Driving and taking selfies is not a good idea
A 32-year-old Clemmons, North Carolina driver recently died after choosing to use her smartphone while on the road. The Huffington Post reports that the woman was taking selfies and posting status updates on her social media accounts, all while driving on a busy highway. Her distractive behaviors took so much of her attention away from the road that she crossed the median and collided head-on with a large truck. Investigators discovered that the driver had posted a message on a social media site just one minute prior to the first call emergency responders received reporting the accident. The truck driver was unharmed, but the woman was pronounced dead at the scene.
Social media trend
Taking selfies while driving is a growing trend among social media users, and it takes distracted driving to new levels. According to the Huffington Post, the practice, including taking short films while driving, has become so popular that well over 3 million posts to popular social media sites are labeled with hashtags relating to selfies. While some may argue that many of the photos may have been taken while the various individuals were at a complete stop, drivers often complete posts while in motion. Additionally, a review of the available photos proves that this is not the case in many situations. Users can browse social media sites and easily find thousands of pictures of motorcyclists, boaters, and car drivers all noticeably in motion. One common hashtag for these photos is #ihopeidontcrash, indicating that drivers are aware of the risks, but take them anyway.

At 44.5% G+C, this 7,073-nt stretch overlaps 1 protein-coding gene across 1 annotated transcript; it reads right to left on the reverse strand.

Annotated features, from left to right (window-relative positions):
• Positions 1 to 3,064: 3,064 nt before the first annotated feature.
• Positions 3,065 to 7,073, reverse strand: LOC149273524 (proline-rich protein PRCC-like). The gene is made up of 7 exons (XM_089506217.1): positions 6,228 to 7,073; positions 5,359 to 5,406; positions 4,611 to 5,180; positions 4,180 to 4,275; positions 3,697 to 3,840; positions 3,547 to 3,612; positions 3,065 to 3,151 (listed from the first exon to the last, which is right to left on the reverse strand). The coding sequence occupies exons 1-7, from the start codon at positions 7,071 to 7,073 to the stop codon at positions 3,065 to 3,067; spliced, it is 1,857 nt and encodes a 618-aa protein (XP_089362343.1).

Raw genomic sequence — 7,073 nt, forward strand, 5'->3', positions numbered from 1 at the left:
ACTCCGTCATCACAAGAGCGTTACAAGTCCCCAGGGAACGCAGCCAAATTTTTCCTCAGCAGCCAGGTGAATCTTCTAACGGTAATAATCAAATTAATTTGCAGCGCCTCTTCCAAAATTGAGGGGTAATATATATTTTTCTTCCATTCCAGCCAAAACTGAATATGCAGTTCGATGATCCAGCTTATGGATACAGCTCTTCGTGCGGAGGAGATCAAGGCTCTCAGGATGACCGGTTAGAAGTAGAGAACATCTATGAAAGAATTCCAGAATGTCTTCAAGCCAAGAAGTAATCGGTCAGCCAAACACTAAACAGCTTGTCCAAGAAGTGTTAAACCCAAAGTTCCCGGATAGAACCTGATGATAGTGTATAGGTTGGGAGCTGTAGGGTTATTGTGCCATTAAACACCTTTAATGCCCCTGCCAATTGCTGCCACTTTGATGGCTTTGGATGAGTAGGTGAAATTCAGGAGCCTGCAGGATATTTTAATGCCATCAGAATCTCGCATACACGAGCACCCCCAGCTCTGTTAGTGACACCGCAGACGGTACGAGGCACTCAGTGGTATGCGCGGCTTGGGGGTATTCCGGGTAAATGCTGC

Smart phone use remains one of the most distracting practices in which a person can engage while operating a motor vehicle, yet many do it despite the known dangers. According to the Centers for Disease Control and Prevention, 31 percent of individuals surveyed indicated that they had used their phone to send a text or email while driving in the past 30 days. Study participants were between the ages of 18 and 64.
Distracted driving kills
Distraction.gov reports that in 2012, more than 3,300 people were killed and another 421,000 were injured due to the negligent actions of distracted drivers in the U.S. It also reports that at any given time, around 660,000 drivers are using cell phones or other electronic devices while operating a motor vehicle. This number has held steady since 2010 despite intense federal and local programs to increase awareness regarding the dangers of these habits.
The new practice of snapping selfies and posting them to the internet while driving has cost many people their lives and will continue to affect thousands more through car accident injuries and deaths. Those who have been injured due to the extreme negligence of another driver should contact a Chicago personal injury attorney to learn their rights and how to proceed in their claim for compensation.